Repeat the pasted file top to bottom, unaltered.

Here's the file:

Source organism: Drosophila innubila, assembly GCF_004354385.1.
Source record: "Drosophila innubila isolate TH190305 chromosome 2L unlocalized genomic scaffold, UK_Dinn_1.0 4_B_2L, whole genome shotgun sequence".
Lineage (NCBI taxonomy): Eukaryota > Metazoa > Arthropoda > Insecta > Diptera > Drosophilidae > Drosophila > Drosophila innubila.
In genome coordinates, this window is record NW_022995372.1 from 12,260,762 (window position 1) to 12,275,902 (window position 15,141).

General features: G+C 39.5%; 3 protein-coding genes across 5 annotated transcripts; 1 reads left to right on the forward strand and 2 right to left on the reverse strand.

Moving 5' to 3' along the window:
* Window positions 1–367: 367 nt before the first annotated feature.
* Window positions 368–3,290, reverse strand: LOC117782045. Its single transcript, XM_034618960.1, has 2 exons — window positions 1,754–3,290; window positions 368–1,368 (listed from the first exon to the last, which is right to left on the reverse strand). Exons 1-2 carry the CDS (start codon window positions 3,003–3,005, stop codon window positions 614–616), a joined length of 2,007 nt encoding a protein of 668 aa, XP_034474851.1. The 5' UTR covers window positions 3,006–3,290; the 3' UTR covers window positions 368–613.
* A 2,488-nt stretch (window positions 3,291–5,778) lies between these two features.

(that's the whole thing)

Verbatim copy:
Source organism: Drosophila innubila, assembly GCF_004354385.1.
Source record: "Drosophila innubila isolate TH190305 chromosome 2L unlocalized genomic scaffold, UK_Dinn_1.0 4_B_2L, whole genome shotgun sequence".
Lineage (NCBI taxonomy): Eukaryota > Metazoa > Arthropoda > Insecta > Diptera > Drosophilidae > Drosophila > Drosophila innubila.
In genome coordinates, this window is record NW_022995372.1 from 12,260,762 (window position 1) to 12,275,902 (window position 15,141).

General features: G+C 39.5%; 3 protein-coding genes across 5 annotated transcripts; 1 reads left to right on the forward strand and 2 right to left on the reverse strand.

Moving 5' to 3' along the window:
* Window positions 1–367: 367 nt before the first annotated feature.
* Window positions 368–3,290, reverse strand: LOC117782045. Its single transcript, XM_034618960.1, has 2 exons — window positions 1,754–3,290; window positions 368–1,368 (listed from the first exon to the last, which is right to left on the reverse strand). Exons 1-2 carry the CDS (start codon window positions 3,003–3,005, stop codon window positions 614–616), a joined length of 2,007 nt encoding a protein of 668 aa, XP_034474851.1. The 5' UTR covers window positions 3,006–3,290; the 3' UTR covers window positions 368–613.
* A 2,488-nt stretch (window positions 3,291–5,778) lies between these two features.